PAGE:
We followed this up with a billion and one blood tests (so much blood!) taken by one of the best nurses ever (barely a mark on either M's or my arm) and plans for a couple more tests to come (one for M and a rather uncomfortable one for me). They'll let us know in the next week if anything untoward pops up in the blood tests, but otherwise we're just on the wait until next time.

Possible treatments? Well the nurse only mentioned Clomid and intrauterine insemination, which seems to me that they're pretty comfortable with the less intrusive options first. Of course we won't really have an answer about treatments until our next appointment in four weeks time.

Am I glad we went? Well I do have really mixed feelings about everything at the moment, but I am glad that we chose this particular doctor and he was able to fit us in. As for the other feelings, they'll have to be for another post . . .

Photo from Flickr

Sunday, August 14, 2011

The Journey to Now: Part Two

It seems funny, now that I look back at it, how much energy and stress I put into not getting pregnant over the years. Because, despite being off the pill for over a year, despite reducing the amount of caffeine I drank and removing alcohol altogether, despite swallowing horse pill vitamins, we just couldn't manage to get pregnant.

At first it was a disappointment, but one you could deal with - no matter, we'll try again next month, almost no one gets pregnant in the first (second, third, fourth) month. Then you try to ignore it, put the due date for your period to the back of your mind and just pretend everything is okay. Then your period is late by one day and your hopes soar . . . before coming crashing down again.

You develop a really bad relationship with your period. Forget anything you felt in your pre-trying to conceive days when a period was a painful inconvenience. Now it's a burden, a nasty little reminder that you're still not pregnant, that the really good feeling you had this time was absolutely nothing. And you still have the cramps and inconvenience on top of it all.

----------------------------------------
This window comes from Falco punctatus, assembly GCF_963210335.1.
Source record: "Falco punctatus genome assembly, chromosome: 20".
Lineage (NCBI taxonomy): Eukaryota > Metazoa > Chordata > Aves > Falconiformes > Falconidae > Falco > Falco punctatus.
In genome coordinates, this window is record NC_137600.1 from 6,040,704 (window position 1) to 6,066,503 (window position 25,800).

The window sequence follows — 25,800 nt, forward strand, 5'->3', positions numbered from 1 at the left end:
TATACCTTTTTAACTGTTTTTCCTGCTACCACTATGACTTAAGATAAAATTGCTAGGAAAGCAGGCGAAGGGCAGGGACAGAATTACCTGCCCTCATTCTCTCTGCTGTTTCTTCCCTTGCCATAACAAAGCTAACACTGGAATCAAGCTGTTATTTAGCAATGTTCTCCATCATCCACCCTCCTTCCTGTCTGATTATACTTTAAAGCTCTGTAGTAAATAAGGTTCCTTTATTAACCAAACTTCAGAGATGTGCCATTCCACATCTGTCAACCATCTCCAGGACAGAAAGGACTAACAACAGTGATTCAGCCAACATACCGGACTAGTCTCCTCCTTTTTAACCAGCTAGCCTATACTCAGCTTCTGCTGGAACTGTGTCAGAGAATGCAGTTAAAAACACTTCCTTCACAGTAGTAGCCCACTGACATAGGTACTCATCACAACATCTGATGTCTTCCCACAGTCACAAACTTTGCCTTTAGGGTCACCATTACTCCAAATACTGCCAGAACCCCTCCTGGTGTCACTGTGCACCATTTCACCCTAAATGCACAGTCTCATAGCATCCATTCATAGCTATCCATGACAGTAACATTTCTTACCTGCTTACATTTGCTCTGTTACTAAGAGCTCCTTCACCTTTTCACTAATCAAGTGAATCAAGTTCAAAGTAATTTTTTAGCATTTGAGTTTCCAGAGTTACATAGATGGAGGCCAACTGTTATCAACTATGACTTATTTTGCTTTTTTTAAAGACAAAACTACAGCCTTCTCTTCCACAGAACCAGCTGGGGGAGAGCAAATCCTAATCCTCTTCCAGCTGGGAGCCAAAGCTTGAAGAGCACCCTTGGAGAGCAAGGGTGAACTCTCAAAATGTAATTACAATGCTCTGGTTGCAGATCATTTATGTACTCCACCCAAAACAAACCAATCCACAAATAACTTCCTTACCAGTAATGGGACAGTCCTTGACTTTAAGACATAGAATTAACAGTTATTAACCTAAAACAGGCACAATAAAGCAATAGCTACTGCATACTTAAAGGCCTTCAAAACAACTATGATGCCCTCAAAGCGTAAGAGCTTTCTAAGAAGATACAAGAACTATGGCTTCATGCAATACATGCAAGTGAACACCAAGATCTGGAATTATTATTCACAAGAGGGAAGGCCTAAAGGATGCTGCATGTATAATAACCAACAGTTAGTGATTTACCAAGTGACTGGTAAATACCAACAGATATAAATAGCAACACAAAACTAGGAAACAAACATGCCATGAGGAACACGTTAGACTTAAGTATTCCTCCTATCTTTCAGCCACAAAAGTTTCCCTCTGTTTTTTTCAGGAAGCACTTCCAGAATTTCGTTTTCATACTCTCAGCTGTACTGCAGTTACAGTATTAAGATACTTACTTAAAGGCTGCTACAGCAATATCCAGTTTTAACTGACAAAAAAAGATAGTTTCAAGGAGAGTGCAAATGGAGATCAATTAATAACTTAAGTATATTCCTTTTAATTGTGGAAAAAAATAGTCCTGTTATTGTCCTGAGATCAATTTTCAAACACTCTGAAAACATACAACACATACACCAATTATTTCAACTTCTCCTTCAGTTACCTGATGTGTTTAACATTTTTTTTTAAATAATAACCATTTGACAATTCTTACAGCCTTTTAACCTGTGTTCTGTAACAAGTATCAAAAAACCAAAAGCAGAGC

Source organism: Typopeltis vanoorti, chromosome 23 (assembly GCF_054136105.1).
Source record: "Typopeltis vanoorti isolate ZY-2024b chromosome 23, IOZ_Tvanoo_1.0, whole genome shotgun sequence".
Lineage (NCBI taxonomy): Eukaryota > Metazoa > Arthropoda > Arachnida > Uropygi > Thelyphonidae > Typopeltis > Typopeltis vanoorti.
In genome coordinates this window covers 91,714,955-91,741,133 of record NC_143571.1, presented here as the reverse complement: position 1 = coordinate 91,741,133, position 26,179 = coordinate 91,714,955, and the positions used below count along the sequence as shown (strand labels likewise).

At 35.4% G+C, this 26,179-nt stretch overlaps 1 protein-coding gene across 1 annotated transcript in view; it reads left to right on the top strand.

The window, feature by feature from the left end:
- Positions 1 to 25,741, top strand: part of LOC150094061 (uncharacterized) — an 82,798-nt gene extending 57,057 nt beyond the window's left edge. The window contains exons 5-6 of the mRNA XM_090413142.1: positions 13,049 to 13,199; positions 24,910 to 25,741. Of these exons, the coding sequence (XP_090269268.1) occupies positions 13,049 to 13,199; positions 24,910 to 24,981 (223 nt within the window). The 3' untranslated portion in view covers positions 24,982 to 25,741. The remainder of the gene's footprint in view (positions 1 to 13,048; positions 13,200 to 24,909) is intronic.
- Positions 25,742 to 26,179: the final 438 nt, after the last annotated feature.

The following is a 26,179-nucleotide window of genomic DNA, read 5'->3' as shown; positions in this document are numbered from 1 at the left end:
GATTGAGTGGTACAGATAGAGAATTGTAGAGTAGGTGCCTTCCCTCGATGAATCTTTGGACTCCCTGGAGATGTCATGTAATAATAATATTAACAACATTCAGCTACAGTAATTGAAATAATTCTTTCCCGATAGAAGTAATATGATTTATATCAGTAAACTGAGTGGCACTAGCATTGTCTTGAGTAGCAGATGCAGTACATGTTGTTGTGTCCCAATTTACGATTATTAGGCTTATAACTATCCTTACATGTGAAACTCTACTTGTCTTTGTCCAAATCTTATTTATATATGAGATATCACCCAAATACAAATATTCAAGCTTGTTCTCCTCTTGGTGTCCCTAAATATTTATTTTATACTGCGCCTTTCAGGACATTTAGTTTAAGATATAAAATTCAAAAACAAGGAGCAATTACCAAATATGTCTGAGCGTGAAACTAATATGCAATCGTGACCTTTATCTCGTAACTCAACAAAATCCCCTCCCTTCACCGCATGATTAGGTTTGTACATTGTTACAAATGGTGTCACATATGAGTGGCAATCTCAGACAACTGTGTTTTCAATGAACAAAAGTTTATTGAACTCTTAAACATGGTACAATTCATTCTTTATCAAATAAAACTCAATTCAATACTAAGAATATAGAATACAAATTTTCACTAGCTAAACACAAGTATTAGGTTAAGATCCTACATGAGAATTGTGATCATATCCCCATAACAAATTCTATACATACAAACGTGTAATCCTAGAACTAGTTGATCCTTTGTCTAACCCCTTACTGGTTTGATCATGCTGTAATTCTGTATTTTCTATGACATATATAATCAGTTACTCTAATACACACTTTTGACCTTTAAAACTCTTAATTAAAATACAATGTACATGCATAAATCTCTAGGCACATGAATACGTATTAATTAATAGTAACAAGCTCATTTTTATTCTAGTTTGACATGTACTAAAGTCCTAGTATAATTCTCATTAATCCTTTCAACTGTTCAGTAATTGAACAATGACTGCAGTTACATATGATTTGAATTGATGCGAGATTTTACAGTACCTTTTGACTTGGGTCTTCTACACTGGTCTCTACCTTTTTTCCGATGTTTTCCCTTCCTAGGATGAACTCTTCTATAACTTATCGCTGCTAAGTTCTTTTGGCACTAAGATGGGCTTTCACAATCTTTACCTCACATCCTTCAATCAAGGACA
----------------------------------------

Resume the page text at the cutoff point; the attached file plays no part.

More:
After a year, you enter the select group. The 10 percent that can't get pregnant in 12 months and are technically infertile. And there is nothing nice or cheerful about that word. M and I made an appointment with my local GP, hoping to get some information, answers, or at the very least a referral. He gave me a form for a blood test for my thyroid (all in appropriate range apparently), some information we already knew, and told us to keep trying for six to nine months more before he would do anything. We left tired, disgruntled, and once I got the blood test results back, determined to go to another GP.

Luckily this one was more understanding, giving me some good information and, brilliantly, a referral to the best infertility specialist close to where we live. It was a real relief to be getting something done, an even better relief when an appointment was made for just four weeks later.

And now, this week, we'll have our appointment and step into the next phase of this story.

Saturday, July 30, 2011

The Journey to Now: Part One

It's incredibly hard to work out how to start a blog like this. You type in a pithy opening, look at it for a few moments, and then delete it before you can quite come to terms with how bad it really is. Repeat until the need to have a decaf coffee over takes you and you can slink away from the computer having achieved nothing.

I suppose the best place to start is with some sort of brief introduction.

I'm M, married to M. We've been together for 10 years, married for three. We're both professionals, nearly 30, own our own house, and taking away that rather big amount, relatively debt free. And we've been ready to fall pregnant since 2009.

Which tells you everything and really nothing at all.

One month after we started trying, I discovered a small lump under the surface of my stomach. On most people that would cause a considerable amount of worry and panic. On me, a resigned sense of 'here we go again'. Sure enough, I was diagnosed with my second incisional hernia in four years and was told to stop trying as that kind of strain would not be a Good Thing.

The hernia was repaired in January 2010, and by April we were all systems go. We were sure it would just be a couple of months and we'd definitely fall pregnant. Because that was how it was supposed to work. Right?

Well, no. Not really.

To be continued . . .

Photo from Flickr